BENGHAZI, Libya (Reuters) - The emergence of Saif al-Islam Gaddafi, surrounded by cheering, gun-toting supporters, may strike a blow to the credibility of rebels who said they had captured him, but seems unlikely to sap support in the longer term.
Libya’s rebel council, led by former justice minister Mustafa Abdel Jalil, said on Sunday that Saif and another Gaddafi son, Mohammad Gaddafi, had been detained after rebel fighters streamed into to the capital Tripoli largely unopposed.
Now neither Saif, who is wanted by the International Criminal Court (ICC) along with his father Muammar, nor Mohammad are in rebel custody.
The episode not only damages the rebels’ credibility and gives heart to Gaddafi’s supporters, it is likely to compound a nagging sense of unease among Libya’s foreign backers, who include the United States, Britain and France, about the rebels’ prospects for running the oil-rich North African country.
It is not clear whether Saif was indeed captured and then escaped, or if he was ever captured in the first place. A spokesman for the rebels’ National Transitional Council (NTC) said Saif had never been captured, but the NTC had been tricked into believing he had been.
“There was misinformation intentionally put out by fifth column people to discredit the NTC and they were successful,” NTC spokesman Shamsiddin Abdulmolah said.
The report of Saif’s capture was widely believed and welcomed by many Libyans as well as by Libya’s foreign backers and the ICC. Abdulmolah said the report had clearly not been investigated properly.
“They should not have come out with an announcement until they had seen him in handcuffs in front of them,” he said. “They came out with it based on someone’s misinformation and took it at face value.”
The movement against Muammar Gaddafi’s 42-year rule sprang from Libya’s Arab Spring protests, beginning in the eastern city of Benghazi in February and meeting brutal force from government security forces.
A disparate coalition of untrained civilian fighters and former military men, young and old, religious and secular, the movement has not been able to shake off an appearance of disorganization, poor communication and confused lines of responsibility and command that at times seems to border on the chaotic.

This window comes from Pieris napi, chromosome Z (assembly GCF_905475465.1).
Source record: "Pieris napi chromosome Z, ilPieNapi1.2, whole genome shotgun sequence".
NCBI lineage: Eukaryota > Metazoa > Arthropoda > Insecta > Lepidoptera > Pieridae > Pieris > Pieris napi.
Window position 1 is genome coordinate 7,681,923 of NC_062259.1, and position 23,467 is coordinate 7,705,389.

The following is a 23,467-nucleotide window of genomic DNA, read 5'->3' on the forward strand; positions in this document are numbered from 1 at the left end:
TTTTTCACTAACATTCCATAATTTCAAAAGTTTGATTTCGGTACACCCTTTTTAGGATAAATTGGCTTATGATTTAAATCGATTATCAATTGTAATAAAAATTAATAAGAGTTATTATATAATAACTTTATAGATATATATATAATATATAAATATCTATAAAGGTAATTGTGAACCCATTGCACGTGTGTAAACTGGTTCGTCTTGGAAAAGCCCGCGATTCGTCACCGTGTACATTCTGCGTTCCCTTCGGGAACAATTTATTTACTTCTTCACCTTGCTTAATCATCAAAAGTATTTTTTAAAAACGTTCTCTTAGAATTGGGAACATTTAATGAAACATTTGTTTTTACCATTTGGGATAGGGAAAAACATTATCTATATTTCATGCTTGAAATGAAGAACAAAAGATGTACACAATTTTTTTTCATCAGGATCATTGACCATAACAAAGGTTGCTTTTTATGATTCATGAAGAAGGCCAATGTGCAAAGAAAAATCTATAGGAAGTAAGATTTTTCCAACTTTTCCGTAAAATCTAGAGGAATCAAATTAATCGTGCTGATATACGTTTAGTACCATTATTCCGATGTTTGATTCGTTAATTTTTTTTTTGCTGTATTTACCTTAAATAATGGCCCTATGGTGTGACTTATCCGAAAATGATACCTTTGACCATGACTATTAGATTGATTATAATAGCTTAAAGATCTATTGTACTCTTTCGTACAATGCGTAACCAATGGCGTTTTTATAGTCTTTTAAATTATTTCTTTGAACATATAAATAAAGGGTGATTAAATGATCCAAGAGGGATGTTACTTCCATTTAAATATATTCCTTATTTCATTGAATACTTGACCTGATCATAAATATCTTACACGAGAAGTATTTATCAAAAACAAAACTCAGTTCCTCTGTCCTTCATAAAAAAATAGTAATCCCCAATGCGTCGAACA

The rebels’ military commander was killed in July in unexplained circumstances that raised fears of violent rivalry among opposition factions united only by a hatred of Gaddafi.
While Benghazi has been peaceful for months, pick-ups mounted with machine guns jostle with civilian cars on the streets at night, after people break their Ramadan fasts.
News of the rebels’ lightning advance on Tripoli at the weekend and Saif’s capture brought thousands of people out waving the red, green and black opposition flag. For hours, gunmen fired into the night sky in celebration.
While Saif was apparently never captured, his brother Mohammad was, but got away, rebel officials said. The head of military affairs for the NTC, Omar Hariri, said the rebels who captured Mohammad had let him stay with his own guards.
“They left his own bodyguards with him and he used this privilege and escaped,” said Hariri, who was one of the officers along with Gaddafi who overthrew King Idris in 1969.
A Western diplomat said Saif’s appearance on Monday night outside a hotel near his father’s well-fortified compound did not mean he was free to roam the city organizing, nor did it change the reality for the Gaddafis that “the game is over”.
“He’s definitely not driving around Tripoli the way the opposition are,” the second diplomat said.
“The story is that these are the final days of the Gaddafi regime. The NTC is still the authoritative body, this doesn’t change anything about that.”